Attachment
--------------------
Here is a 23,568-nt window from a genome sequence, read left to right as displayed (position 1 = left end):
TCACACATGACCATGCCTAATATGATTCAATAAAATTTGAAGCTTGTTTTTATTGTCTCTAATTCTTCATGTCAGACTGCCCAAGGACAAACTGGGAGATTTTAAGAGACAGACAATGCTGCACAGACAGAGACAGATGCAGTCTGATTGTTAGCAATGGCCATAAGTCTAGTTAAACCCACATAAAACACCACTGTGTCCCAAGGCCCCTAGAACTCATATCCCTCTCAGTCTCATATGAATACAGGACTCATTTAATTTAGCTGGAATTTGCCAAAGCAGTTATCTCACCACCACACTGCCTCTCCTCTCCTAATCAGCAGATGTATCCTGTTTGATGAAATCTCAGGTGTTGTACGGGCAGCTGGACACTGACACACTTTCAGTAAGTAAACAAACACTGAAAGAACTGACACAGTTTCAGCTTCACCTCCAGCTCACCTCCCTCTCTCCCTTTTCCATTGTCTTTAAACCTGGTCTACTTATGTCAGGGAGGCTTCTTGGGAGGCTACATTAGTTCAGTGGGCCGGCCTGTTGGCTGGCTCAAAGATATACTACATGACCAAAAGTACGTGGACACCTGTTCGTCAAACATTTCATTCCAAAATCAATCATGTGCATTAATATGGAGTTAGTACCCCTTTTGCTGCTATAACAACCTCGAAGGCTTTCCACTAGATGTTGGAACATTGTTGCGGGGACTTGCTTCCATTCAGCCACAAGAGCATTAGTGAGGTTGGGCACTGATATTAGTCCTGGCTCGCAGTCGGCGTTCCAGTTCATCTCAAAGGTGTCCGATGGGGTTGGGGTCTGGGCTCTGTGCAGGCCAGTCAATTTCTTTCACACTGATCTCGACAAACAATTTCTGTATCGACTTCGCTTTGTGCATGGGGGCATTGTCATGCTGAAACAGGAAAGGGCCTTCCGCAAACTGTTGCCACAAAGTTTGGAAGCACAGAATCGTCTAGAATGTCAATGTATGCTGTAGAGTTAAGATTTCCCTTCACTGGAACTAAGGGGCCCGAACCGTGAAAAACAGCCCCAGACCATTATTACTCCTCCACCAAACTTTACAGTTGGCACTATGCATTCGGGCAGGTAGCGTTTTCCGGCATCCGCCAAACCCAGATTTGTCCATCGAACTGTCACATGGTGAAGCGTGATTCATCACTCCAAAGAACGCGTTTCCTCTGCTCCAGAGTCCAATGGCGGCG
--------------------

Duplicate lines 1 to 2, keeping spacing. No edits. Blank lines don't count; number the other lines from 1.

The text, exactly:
Here is a 23,568-nt window from a genome sequence, read left to right as displayed (position 1 = left end):
TCACACATGACCATGCCTAATATGATTCAATAAAATTTGAAGCTTGTTTTTATTGTCTCTAATTCTTCATGTCAGACTGCCCAAGGACAAACTGGGAGATTTTAAGAGACAGACAATGCTGCACAGACAGAGACAGATGCAGTCTGATTGTTAGCAATGGCCATAAGTCTAGTTAAACCCACATAAAACACCACTGTGTCCCAAGGCCCCTAGAACTCATATCCCTCTCAGTCTCATATGAATACAGGACTCATTTAATTTAGCTGGAATTTGCCAAAGCAGTTATCTCACCACCACACTGCCTCTCCTCTCCTAATCAGCAGATGTATCCTGTTTGATGAAATCTCAGGTGTTGTACGGGCAGCTGGACACTGACACACTTTCAGTAAGTAAACAAACACTGAAAGAACTGACACAGTTTCAGCTTCACCTCCAGCTCACCTCCCTCTCTCCCTTTTCCATTGTCTTTAAACCTGGTCTACTTATGTCAGGGAGGCTTCTTGGGAGGCTACATTAGTTCAGTGGGCCGGCCTGTTGGCTGGCTCAAAGATATACTACATGACCAAAAGTACGTGGACACCTGTTCGTCAAACATTTCATTCCAAAATCAATCATGTGCATTAATATGGAGTTAGTACCCCTTTTGCTGCTATAACAACCTCGAAGGCTTTCCACTAGATGTTGGAACATTGTTGCGGGGACTTGCTTCCATTCAGCCACAAGAGCATTAGTGAGGTTGGGCACTGATATTAGTCCTGGCTCGCAGTCGGCGTTCCAGTTCATCTCAAAGGTGTCCGATGGGGTTGGGGTCTGGGCTCTGTGCAGGCCAGTCAATTTCTTTCACACTGATCTCGACAAACAATTTCTGTATCGACTTCGCTTTGTGCATGGGGGCATTGTCATGCTGAAACAGGAAAGGGCCTTCCGCAAACTGTTGCCACAAAGTTTGGAAGCACAGAATCGTCTAGAATGTCAATGTATGCTGTAGAGTTAAGATTTCCCTTCACTGGAACTAAGGGGCCCGAACCGTGAAAAACAGCCCCAGACCATTATTACTCCTCCACCAAACTTTACAGTTGGCACTATGCATTCGGGCAGGTAGCGTTTTCCGGCATCCGCCAAACCCAGATTTGTCCATCGAACTGTCACATGGTGAAGCGTGATTCATCACTCCAAAGAACGCGTTTCCTCTGCTCCAGAGTCCAATGGCGGCG